Molecules are separated from one another in electrical potential gradients on the basis of differences in their net charges, sizes and shapes. The  method is employed most often for the separation of different  proteins. 

Spectrophotometry 

This technique is used to find the qualitative and quantitative analysis of mixtures of molecules in solution. The  solution containing  the  dissolved  chemicals is exposed to selected wavelength and the absorption spectrum recorded. It is compared to standard absorption spectra of different molecules to know composition of solution. 

Autoradiography 

Cells use many atoms of substances to synthesize their molecules. Some of these can be made radioactive and these radioactive substances emit rays which can form images in photographic emulsion. By studying successive stages of the cells by autoradiography one can follow the fate of molecules. This helps one to understand  many chemical events in succession. Various  radio isotopes used are_ H³, C¹⁴, P³², S³⁵.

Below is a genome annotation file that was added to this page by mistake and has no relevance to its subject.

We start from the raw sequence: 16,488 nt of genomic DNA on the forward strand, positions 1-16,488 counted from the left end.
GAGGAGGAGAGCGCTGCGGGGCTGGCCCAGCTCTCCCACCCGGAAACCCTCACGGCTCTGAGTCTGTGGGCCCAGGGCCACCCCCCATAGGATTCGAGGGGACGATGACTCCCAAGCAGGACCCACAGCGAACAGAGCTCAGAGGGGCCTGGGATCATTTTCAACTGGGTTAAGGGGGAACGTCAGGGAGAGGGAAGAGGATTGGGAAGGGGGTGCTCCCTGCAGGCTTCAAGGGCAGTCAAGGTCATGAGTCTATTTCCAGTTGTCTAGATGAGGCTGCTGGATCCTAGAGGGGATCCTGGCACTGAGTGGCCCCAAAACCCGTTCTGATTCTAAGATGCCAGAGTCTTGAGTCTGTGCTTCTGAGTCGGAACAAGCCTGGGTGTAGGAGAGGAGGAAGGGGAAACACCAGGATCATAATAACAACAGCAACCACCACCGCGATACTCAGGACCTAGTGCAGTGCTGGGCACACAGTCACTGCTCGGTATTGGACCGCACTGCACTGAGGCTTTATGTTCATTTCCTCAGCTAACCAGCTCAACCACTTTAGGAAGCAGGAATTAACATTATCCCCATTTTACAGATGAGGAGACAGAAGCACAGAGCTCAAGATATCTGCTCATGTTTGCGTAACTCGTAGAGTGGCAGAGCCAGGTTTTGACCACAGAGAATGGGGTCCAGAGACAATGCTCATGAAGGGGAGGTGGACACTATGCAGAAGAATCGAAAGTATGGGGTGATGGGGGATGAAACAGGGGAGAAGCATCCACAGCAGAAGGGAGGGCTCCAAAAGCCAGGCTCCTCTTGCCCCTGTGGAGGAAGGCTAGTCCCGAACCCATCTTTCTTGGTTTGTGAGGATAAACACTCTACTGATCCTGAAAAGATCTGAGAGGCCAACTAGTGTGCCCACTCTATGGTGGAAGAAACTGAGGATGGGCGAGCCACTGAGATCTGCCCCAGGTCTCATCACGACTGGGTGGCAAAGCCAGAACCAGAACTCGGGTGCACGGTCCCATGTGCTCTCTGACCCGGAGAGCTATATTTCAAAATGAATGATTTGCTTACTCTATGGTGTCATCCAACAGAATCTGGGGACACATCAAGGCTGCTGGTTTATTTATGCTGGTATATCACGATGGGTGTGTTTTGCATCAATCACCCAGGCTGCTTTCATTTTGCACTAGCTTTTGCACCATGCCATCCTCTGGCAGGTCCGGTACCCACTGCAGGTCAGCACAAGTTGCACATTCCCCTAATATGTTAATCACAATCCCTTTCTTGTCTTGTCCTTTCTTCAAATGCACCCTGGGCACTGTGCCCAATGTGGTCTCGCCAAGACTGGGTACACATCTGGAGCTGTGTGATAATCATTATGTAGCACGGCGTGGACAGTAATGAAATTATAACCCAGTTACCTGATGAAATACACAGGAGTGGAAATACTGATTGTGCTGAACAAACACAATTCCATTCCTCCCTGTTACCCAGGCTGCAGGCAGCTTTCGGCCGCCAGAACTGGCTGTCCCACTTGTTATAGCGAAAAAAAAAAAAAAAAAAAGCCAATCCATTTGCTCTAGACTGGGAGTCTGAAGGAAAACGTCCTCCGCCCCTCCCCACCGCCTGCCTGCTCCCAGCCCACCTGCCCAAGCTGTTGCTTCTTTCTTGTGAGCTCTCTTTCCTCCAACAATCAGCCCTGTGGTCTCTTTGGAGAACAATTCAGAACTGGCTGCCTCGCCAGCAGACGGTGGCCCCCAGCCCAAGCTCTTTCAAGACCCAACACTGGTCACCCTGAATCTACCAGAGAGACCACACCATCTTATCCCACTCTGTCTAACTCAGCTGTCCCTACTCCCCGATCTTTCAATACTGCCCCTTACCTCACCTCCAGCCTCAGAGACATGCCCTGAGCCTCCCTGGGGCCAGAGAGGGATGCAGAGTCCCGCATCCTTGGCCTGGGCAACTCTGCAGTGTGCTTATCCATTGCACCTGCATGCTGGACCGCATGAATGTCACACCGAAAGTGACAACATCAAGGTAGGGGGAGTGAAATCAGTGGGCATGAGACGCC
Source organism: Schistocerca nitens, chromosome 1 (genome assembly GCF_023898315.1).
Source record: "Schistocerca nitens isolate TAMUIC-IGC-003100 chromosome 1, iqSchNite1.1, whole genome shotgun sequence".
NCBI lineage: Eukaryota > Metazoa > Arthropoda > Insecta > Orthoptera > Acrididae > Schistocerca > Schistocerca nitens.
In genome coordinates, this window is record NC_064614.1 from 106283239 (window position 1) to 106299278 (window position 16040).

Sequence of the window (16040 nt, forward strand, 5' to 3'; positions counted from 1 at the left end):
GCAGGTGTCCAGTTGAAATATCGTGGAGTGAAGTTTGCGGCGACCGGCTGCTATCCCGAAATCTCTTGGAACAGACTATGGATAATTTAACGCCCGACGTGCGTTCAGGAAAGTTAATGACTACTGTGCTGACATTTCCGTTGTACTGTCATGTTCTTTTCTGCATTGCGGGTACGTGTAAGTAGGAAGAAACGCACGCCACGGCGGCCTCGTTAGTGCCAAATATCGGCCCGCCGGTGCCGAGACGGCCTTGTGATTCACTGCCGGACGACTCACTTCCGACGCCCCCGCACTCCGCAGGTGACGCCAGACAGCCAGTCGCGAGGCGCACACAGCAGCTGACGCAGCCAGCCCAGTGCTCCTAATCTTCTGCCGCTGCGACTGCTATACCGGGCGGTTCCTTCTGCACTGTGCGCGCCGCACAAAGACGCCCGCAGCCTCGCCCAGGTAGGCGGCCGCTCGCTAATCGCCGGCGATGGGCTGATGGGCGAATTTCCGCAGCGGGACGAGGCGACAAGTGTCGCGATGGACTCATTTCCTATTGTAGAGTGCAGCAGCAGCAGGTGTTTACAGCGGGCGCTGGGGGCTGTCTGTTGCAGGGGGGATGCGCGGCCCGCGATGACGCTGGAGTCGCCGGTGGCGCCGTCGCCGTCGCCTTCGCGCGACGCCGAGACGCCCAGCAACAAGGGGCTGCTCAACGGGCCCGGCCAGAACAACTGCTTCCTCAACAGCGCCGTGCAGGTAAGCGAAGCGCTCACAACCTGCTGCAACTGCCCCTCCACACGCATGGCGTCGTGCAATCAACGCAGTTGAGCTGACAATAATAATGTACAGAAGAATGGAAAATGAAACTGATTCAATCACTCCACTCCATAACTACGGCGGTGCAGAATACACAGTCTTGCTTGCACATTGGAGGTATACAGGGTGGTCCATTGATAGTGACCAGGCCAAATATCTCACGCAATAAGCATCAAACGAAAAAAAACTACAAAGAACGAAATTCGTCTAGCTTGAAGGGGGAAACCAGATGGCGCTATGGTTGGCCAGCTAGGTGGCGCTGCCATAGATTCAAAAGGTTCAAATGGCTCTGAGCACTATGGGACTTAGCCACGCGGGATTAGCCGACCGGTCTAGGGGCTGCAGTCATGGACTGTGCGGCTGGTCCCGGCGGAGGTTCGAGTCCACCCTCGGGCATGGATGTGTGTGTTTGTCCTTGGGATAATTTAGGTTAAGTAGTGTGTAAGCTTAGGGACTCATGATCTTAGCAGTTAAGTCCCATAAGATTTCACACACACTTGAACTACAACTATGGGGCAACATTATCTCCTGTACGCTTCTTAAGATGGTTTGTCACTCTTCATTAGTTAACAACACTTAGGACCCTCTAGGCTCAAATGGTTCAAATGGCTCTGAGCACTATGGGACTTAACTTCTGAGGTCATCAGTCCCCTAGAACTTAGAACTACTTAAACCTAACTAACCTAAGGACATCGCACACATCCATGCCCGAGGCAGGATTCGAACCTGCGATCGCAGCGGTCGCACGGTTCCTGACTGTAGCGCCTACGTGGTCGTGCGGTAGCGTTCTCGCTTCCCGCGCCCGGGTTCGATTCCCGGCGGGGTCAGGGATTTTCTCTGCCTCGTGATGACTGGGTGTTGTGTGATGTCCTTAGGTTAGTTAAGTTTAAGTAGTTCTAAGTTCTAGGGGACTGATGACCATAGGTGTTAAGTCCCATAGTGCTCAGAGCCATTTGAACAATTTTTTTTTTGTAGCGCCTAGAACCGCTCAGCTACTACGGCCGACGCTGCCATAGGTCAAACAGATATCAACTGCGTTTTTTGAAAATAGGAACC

X_ ray crystallography ( Bragg, 1913):

It is the process of determination of molecular structure by passing  x_ ray through the substance present in a crystalline state. It can give important information about the arrangement of atoms in the molecule of substances such as enzymes.  X_ ray microscope was developed by Kirkpatric. Watson and Crick ( 1953) confirmed the structure of DNA from x_ ray diffraction  obtained  by Astbury and Franklin ( 1953).

Reagents used 

(a)Normal saline _ 0.9 % solution of sodium chloride. 

(b) Ringer solution _ It is used in cytological studies. It is prepared by dissolving NaCI ( 0.85gms), KCI ( 0.025gms.) and CaCI ( 0.03gm) in 100 c.c. of distilled water. 

Stains Used in Cytochemistry 

(a) Acid fuchsin _ for chitinous tissue 

(b) Acetocarmine_ for chromosome 

(c) Aceto _ orecin _ for chromosome 

(d) Borax _ carmine _ for cytoplasm 

(e) Eosin_ for cytoplasm 

(f) Fast green _ for  cytoplasm 

( g) Janus green _for Mitochondria